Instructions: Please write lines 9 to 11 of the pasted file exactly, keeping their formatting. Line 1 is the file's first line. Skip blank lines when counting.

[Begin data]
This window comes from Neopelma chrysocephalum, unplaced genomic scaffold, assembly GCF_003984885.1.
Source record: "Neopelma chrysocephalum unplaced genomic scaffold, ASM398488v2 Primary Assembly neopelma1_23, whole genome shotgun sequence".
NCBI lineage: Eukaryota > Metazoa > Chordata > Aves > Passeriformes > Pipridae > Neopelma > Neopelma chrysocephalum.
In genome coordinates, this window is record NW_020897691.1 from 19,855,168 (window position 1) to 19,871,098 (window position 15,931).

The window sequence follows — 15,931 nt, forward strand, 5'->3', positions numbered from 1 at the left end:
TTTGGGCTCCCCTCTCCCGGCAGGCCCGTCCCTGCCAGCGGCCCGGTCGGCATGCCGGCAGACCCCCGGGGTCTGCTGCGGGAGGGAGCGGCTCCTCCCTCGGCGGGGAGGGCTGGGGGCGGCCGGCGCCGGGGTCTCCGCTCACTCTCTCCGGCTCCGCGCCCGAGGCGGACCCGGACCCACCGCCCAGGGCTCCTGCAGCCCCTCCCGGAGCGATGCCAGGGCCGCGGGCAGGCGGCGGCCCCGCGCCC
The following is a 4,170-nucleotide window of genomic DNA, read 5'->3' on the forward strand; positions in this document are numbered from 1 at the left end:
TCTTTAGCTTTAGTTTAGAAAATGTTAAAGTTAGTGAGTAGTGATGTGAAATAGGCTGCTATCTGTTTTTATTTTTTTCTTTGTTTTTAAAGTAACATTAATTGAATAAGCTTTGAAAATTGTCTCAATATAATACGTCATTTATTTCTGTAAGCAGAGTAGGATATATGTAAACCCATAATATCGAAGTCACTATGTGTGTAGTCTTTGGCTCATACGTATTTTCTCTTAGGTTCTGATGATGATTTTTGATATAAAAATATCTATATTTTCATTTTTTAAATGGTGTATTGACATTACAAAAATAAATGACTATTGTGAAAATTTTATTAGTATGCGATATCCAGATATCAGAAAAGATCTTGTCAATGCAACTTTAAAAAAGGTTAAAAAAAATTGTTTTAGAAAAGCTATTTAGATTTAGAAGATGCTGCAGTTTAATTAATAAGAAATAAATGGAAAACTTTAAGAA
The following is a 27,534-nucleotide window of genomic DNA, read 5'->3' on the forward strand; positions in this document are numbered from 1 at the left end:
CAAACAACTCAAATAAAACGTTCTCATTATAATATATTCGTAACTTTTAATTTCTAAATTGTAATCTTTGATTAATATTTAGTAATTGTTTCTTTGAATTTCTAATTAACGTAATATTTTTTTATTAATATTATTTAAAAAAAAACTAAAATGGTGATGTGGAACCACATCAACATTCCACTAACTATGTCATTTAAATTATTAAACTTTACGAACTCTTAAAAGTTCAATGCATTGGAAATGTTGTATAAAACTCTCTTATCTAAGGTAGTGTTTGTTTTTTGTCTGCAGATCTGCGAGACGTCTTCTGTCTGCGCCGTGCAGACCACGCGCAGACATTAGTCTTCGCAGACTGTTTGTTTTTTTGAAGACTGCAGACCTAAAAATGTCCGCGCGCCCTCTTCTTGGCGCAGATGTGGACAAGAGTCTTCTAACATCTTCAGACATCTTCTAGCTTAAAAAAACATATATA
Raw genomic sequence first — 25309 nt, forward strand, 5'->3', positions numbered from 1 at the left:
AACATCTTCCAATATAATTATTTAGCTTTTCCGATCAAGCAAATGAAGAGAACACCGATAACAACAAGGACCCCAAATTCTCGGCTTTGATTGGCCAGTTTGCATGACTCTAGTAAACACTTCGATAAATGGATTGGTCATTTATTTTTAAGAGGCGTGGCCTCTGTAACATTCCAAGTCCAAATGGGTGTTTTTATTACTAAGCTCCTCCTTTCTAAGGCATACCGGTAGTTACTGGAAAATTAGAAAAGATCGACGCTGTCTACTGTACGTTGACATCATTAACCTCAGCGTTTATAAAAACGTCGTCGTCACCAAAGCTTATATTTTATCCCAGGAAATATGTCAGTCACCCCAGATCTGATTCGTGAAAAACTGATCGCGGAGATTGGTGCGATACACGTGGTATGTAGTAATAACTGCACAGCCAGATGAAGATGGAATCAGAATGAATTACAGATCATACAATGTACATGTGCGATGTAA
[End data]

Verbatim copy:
The following is a 27,534-nucleotide window of genomic DNA, read 5'->3' on the forward strand; positions in this document are numbered from 1 at the left end:
CAAACAACTCAAATAAAACGTTCTCATTATAATATATTCGTAACTTTTAATTTCTAAATTGTAATCTTTGATTAATATTTAGTAATTGTTTCTTTGAATTTCTAATTAACGTAATATTTTTTTATTAATATTATTTAAAAAAAAACTAAAATGGTGATGTGGAACCACATCAACATTCCACTAACTATGTCATTTAAATTATTAAACTTTACGAACTCTTAAAAGTTCAATGCATTGGAAATGTTGTATAAAACTCTCTTATCTAAGGTAGTGTTTGTTTTTTGTCTGCAGATCTGCGAGACGTCTTCTGTCTGCGCCGTGCAGACCACGCGCAGACATTAGTCTTCGCAGACTGTTTGTTTTTTTGAAGACTGCAGACCTAAAAATGTCCGCGCGCCCTCTTCTTGGCGCAGATGTGGACAAGAGTCTTCTAACATCTTCAGACATCTTCTAGCTTAAAAAAACATATATA
Raw genomic sequence first — 25309 nt, forward strand, 5'->3', positions numbered from 1 at the left: